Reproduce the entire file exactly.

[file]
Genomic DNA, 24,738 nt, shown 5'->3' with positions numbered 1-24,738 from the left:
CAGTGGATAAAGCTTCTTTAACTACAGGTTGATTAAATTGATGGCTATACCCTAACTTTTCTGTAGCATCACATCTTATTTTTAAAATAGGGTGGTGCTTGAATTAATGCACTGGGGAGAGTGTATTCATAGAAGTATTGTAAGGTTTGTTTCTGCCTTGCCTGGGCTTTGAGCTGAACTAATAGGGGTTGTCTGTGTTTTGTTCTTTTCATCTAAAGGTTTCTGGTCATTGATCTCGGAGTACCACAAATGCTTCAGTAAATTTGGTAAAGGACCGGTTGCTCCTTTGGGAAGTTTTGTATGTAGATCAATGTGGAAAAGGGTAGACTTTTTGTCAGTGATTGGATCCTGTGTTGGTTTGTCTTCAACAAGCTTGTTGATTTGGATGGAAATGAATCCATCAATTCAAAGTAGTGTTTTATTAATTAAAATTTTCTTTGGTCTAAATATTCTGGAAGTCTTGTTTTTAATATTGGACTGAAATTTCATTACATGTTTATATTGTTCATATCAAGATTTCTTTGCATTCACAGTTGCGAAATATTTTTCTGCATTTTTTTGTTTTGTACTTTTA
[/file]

Genomic DNA, 24,738 nt, shown 5'->3' with positions numbered 1-24,738 from the left:
CAGTGGATAAAGCTTCTTTAACTACAGGTTGATTAAATTGATGGCTATACCCTAACTTTTCTGTAGCATCACATCTTATTTTTAAAATAGGGTGGTGCTTGAATTAATGCACTGGGGAGAGTGTATTCATAGAAGTATTGTAAGGTTTGTTTCTGCCTTGCCTGGGCTTTGAGCTGAACTAATAGGGGTTGTCTGTGTTTTGTTCTTTTCATCTAAAGGTTTCTGGTCATTGATCTCGGAGTACCACAAATGCTTCAGTAAATTTGGTAAAGGACCGGTTGCTCCTTTGGGAAGTTTTGTATGTAGATCAATGTGGAAAAGGGTAGACTTTTTGTCAGTGATTGGATCCTGTGTTGGTTTGTCTTCAACAAGCTTGTTGATTTGGATGGAAATGAATCCATCAATTCAAAGTAGTGTTTTATTAATTAAAATTTTCTTTGGTCTAAATATTCTGGAAGTCTTGTTTTTAATATTGGACTGAAATTTCATTACATGTTTATATTGTTCATATCAAGATTTCTTTGCATTCACAGTTGCGAAATATTTTTCTGCATTTTTTTGTTTTGTACTTTTA